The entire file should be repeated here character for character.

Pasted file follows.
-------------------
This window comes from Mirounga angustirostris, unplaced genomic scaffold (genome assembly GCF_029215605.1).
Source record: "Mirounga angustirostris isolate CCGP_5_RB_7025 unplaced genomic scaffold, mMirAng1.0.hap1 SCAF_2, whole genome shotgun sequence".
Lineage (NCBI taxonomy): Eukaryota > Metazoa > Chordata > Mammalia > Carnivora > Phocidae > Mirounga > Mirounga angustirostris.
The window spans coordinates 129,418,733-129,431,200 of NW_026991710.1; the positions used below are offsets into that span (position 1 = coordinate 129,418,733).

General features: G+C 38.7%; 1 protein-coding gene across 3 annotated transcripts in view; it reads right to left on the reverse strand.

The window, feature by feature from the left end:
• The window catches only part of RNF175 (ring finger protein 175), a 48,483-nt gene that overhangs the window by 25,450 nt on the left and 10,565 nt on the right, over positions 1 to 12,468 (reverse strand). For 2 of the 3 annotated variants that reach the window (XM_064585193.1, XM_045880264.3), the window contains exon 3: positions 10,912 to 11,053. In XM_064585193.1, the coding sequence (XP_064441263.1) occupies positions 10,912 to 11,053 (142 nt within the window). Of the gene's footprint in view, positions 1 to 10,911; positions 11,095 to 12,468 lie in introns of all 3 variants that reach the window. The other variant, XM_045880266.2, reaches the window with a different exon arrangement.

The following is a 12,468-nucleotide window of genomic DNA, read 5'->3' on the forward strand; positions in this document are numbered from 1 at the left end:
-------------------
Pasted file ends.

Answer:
This window comes from Mirounga angustirostris, unplaced genomic scaffold (genome assembly GCF_029215605.1).
Source record: "Mirounga angustirostris isolate CCGP_5_RB_7025 unplaced genomic scaffold, mMirAng1.0.hap1 SCAF_2, whole genome shotgun sequence".
Lineage (NCBI taxonomy): Eukaryota > Metazoa > Chordata > Mammalia > Carnivora > Phocidae > Mirounga > Mirounga angustirostris.
The window spans coordinates 129,418,733-129,431,200 of NW_026991710.1; the positions used below are offsets into that span (position 1 = coordinate 129,418,733).

General features: G+C 38.7%; 1 protein-coding gene across 3 annotated transcripts in view; it reads right to left on the reverse strand.

The window, feature by feature from the left end:
• The window catches only part of RNF175 (ring finger protein 175), a 48,483-nt gene that overhangs the window by 25,450 nt on the left and 10,565 nt on the right, over positions 1 to 12,468 (reverse strand). For 2 of the 3 annotated variants that reach the window (XM_064585193.1, XM_045880264.3), the window contains exon 3: positions 10,912 to 11,053. In XM_064585193.1, the coding sequence (XP_064441263.1) occupies positions 10,912 to 11,053 (142 nt within the window). Of the gene's footprint in view, positions 1 to 10,911; positions 11,095 to 12,468 lie in introns of all 3 variants that reach the window. The other variant, XM_045880266.2, reaches the window with a different exon arrangement.

The following is a 12,468-nucleotide window of genomic DNA, read 5'->3' on the forward strand; positions in this document are numbered from 1 at the left end: